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A new Kate Scarpetta novel is always highly anticipated by devotees of lesbian detective fiction. Patricia Cornwell has been much in the news these days, and not just because of her new novel, The Bone Bed (Putnam), the 20th in her Kay Scarpetta series and her 30th book.
Cornwell has sold more than 100 million copies of her books. Enough for one in three Americans to have one in hand. Contemplate that for a brief moment: 100 million people reading a lesbian writer. Cornwell’s the wealthiest lesbian writer in the world. Even if I didn’t like Scarpetta, I would love that.
But there has been more than one mystery churning in Cornwell’s life. On February 19 a Boston jury awarded Cornwell $50.9 million, settling a years-long lawsuit against her previous management firm, Anchin, Block & Anchin. Cornwell had hired the firm in 2004 at the pricey sum of $40,000 per month to maintain her finances.
In 2009 she discovered she was missing tens of millions. Where did the money go?
The short version is, into the pocket of the guy supposed to be managing her money. Because Cornwell herself was having some bi-polar issues and those can lead pretty directly to the poorhouse, she wanted someone else in charge, she wanted someone taking note of what she was spending and what she was spending it on. Alas, no one was watching what her money manager was spending of hers.
Cornwell gave Katie Couric an exclusive and came on the show in leather talking about the lawsuit, her bi-polar disorder, her wife (Harvard neuroscientist Staci Gruber) and Scarpetta. It was a bracing hour which you can watch at katiecouric.com or ABCnews.com.
Cornwell is a fascinating character herself and knowing just this much more about her makes reading her work all the more enticing.
And enticing is the right word for her latest novel. The Bone Bed takes Dr. Kay Scarpetta on a journey she has not previously taken–she goes back to her roots as a forensic specialist and as the independent, solo actor in her own life. Scarpetta hasn’t been gone, but with The Bone Bed, it feels like the real Scarpetta is back, with a vengeance.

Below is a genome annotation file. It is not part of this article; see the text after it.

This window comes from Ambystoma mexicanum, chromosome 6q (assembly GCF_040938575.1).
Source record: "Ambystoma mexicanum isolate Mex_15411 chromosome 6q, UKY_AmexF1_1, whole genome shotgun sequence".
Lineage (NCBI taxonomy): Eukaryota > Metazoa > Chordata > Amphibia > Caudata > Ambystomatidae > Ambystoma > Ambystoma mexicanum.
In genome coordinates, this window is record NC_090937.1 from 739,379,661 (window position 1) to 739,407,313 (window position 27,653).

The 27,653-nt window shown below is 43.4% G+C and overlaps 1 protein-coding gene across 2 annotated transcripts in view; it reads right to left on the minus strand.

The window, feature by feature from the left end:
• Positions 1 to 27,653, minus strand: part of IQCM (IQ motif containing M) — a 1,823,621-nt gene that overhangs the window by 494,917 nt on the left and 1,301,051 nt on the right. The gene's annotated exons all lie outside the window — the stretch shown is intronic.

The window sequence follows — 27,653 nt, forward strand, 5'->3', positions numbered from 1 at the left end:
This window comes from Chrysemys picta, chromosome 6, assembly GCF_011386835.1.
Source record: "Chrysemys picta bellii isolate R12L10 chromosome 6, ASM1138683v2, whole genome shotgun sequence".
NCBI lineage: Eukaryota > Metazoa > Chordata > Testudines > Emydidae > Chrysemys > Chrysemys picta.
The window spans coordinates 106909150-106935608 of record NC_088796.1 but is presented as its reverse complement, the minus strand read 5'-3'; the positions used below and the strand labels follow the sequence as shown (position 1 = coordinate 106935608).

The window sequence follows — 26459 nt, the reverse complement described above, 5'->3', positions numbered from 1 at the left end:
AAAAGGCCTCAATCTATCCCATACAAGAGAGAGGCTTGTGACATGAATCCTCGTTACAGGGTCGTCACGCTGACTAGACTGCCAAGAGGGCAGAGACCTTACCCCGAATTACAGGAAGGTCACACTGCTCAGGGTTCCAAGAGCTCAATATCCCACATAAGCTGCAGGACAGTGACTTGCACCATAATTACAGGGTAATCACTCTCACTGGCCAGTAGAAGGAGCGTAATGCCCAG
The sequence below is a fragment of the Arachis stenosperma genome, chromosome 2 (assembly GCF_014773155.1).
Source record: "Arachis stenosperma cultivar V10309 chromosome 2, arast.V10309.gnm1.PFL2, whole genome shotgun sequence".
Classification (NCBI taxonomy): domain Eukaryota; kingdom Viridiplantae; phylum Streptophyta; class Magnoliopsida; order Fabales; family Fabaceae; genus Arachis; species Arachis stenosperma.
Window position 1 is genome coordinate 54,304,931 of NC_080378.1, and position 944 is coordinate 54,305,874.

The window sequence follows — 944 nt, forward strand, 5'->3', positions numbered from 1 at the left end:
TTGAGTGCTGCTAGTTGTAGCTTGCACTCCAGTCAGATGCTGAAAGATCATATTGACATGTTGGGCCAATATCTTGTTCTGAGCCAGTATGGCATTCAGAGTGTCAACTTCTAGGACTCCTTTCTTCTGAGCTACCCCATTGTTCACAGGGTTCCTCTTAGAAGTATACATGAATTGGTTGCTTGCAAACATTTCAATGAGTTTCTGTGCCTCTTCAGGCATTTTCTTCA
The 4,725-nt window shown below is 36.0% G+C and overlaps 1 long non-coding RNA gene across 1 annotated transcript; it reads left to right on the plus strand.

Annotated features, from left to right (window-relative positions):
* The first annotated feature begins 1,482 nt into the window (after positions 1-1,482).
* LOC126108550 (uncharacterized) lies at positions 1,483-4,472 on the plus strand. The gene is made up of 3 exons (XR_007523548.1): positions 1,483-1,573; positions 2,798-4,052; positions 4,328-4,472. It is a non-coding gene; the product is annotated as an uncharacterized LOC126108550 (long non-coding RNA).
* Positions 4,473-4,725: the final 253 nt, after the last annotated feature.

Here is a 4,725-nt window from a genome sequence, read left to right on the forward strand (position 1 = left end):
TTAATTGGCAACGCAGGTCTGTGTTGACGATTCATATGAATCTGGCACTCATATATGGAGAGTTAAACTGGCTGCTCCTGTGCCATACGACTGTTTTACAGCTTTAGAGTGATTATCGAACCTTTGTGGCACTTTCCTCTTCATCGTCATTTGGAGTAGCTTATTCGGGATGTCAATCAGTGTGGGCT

In many ways Scarpetta parallels Cornwell (even though she’s based on the former Virginia chief M.E., Marcella Fierro): Scarpetta’s getting older, but she’s still hot, she dresses hot, she’s Italian, but blonde and she’s, well, hot. And in charge. Scarpetta is always in charge.
There’s also Scarpetta’s lesbian niece, Lucy Farinelli, who has a genius IQ which she parlayed into a multi-million-dollar business. She’s a gazillionaire with a penchant for big machines. So Cornwell is part Farinelli as well. (Cornwell is known for having her own helicopters and planes.)
But The Bone Bed finds Scarpetta in a kind of paranoid malaise. As she delves into her latest case–cases–she feels she can’t trust anyone–not her lead investigator, Pete Marino, not her husband, Benton Wesley and not her niece, Lucy. She feels isolated, alone and surrounded by danger.
Which she is.
As the book opens, Scarpetta has been sent a huge email file of a video of a dinosaur dig in Alberta, Canada where paleontologist Emma Schubert has disappeared.
The opening description in the prologue is beautiful and spare as Cornwell takes us into the last days of a dinosaur herd. And then the mystery begins to unfold. An ear–likely Schubert’s–is at the center of the mystery. The ear is severed, “devoid of hair” and has a piercing in the center. It is displayed on a copy of the Grande Prairie Daily Herald-Tribune and from it Scarpetta is supposed to deduce…something.